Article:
Donald Trump’s Appalling Hypocrisy about Free Speech

News at Home
tags: First Amendment, free speech, Trump



Robert Cohen is a Professor of Social Studies, Steinhardt, and Affiliated Professor, History Department, New York University.


Mario Savio on Sproul Hall steps at UC Berkeley in 1966.  By Mjlovas, Wikipedia.

Last week, President Donald Trump seemed to be trying to channel Mario Savio (the leader of Berkeley’s famed Free Speech Movement of 1964). Where Savio, from the Steps of Sproul Hall, in his most famous speech, threatened on December 2, 1964 to bring the university to a grinding halt – via mass civil disobedience – if its administration did not end its restrictions on free speech, Trump tweeted a threat that “If U.C. Berkeley does not allow free speech and practices violence on innocent people with a different point of view - NO FEDERAL FUNDS?” The occasion for Trump’s threat was the cancellation of the hateful alt right provocateur Milo Yiannopoulos’s speaking engagement at UC Berkeley after violent protests erupted, yielding arson and broken windows in Berkeley’s Martin Luther King, Jr. Student Union building.

Unlike Savio, who cared so deeply about free speech that he disrupted his college education and his career battling for it and – along with other Free Speech Movement leaders – spent months in jail for his role in the FSM’s culminating free speech sit-in, Trump has sacrificed nothing for free speech and has demonstrated no commitment to that freedom. In fact, Trump has repeatedly been complicit in ugly free speech violations. During Trump’s presidential campaign he urged the removal of protesters from his rallies, inspiring violence against these dissidents, and waxed nostalgic for the days when they’d have been carried away on a stretcher. Trump even offered to pay for the defense of one of his thuggish supporters who sucker punched a protester at one of his rallies.

When you judge Trump on his record, it is evident that his free speech position is similar to that of those who used violence to disrupt the Yiannopoulos event at Berkeley. That position is "free speech for me, but not for thee.” For the window breakers and arsonists, Yiannopoulos was too bigoted and radically right wing to be allowed to speak, whereas for Trump, dissenters at his rallies were too opposed to his bigotry and too liberal to be allowed to speak or even to remain at his rallies. Trump made an issue of the Yiannopoulos disruption not because he cares about free speech, but because the speaker whose rights had been infringed was a fellow right winger, affiliated with the Breitbart alt-right media site that he loves and that loves him.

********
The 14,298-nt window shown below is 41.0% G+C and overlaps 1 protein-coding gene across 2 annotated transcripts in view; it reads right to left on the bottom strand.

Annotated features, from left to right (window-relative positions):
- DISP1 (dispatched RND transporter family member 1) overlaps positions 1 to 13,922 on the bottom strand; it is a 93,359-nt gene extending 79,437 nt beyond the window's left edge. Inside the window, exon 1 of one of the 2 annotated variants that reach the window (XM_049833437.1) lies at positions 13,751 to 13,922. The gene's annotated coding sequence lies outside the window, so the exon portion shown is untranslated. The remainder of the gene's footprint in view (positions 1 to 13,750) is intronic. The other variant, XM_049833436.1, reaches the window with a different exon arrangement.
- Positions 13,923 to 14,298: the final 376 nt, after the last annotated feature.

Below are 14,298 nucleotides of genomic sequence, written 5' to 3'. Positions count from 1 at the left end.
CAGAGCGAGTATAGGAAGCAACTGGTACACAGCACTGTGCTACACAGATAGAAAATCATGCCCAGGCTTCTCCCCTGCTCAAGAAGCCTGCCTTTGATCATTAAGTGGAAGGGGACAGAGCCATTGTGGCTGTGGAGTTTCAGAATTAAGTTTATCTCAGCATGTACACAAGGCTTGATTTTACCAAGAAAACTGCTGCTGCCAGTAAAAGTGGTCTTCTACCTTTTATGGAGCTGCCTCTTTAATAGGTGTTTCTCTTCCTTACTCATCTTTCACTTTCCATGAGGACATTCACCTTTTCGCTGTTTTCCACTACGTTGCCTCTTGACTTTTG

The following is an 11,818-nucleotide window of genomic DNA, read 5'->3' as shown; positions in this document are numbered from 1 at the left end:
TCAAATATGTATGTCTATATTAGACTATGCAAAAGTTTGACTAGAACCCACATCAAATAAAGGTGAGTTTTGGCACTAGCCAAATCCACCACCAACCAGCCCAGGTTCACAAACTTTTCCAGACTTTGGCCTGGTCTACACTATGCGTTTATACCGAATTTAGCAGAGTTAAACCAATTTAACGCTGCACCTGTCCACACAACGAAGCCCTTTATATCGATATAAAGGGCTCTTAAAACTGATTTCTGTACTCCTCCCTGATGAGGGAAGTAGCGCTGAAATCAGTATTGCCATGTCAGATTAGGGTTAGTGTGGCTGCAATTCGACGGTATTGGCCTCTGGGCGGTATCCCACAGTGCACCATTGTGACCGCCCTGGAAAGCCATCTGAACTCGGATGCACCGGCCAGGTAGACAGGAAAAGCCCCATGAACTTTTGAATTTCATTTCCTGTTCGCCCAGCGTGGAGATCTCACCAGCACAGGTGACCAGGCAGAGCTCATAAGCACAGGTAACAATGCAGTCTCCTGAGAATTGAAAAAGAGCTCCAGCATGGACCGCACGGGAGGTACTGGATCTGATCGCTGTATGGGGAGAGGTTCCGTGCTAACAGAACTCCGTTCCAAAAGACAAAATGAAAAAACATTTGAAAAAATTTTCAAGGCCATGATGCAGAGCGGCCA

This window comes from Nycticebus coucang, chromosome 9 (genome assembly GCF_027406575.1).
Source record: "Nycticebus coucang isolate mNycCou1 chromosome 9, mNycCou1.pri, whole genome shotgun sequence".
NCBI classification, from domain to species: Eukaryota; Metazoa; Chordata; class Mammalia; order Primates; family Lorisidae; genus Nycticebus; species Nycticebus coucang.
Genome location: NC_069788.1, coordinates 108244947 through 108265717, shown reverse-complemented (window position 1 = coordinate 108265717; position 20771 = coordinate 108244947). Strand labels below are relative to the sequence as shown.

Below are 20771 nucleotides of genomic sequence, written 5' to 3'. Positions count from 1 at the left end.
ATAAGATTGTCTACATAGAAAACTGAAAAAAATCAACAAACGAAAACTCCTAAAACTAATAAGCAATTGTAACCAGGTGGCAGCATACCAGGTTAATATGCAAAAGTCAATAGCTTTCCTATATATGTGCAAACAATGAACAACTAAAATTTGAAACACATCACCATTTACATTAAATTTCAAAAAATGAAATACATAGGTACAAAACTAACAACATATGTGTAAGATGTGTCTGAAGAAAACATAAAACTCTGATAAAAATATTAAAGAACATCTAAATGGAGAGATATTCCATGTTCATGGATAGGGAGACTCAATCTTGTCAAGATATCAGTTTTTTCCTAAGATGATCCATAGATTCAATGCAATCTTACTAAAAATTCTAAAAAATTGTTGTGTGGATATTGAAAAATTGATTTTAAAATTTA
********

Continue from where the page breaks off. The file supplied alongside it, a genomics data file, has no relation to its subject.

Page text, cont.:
Trump’s tweet is confused since in it he accuses UC Berkeley of not allowing free speech and practicing violence on “people with a different point of view.” To the contrary, the UC administration took a strong free speech position, refusing to cancel the Yiannopoulos event despite a faculty open letter (signed by close to 100 professors) and student activists’ urging that the speaker be banned from campus. Far from “practicing violence” the administration only cancelled the Yiannopoulos event after the eruption of violence endangered safety on campus. The threat to cut federal funding to UC Berkeley on account of a free speech disruption that its administration opposed and violence that it sought to prevent is completely illogical. Worse, it calls to mind the covert threats that President Richard Nixon made (caught on the Nixon tapes and revealed in the forthcoming book of historian Michael Koncewicz) to cut off funding to MIT and other leading universities out of anger over their antiwar protests. Violating federal contracts a la Nixon and Trump as part of a political vendetta is both illegal and immoral.

However, there's a lesson in this that progressives would do well to heed.

Appalling as Trump’s hypocrisy on free speech is, his Berkeley tweet and Savio masquerade demonstrate that when the Left advocates the banning of a speaker or disrupts a campus speech it not only tramples the legacy of the Free Speech Movement, but surrenders the moral high ground so completely that it puts itself in a position to be lectured on free speech by its nemesis in the oval office.




comments powered by Disqus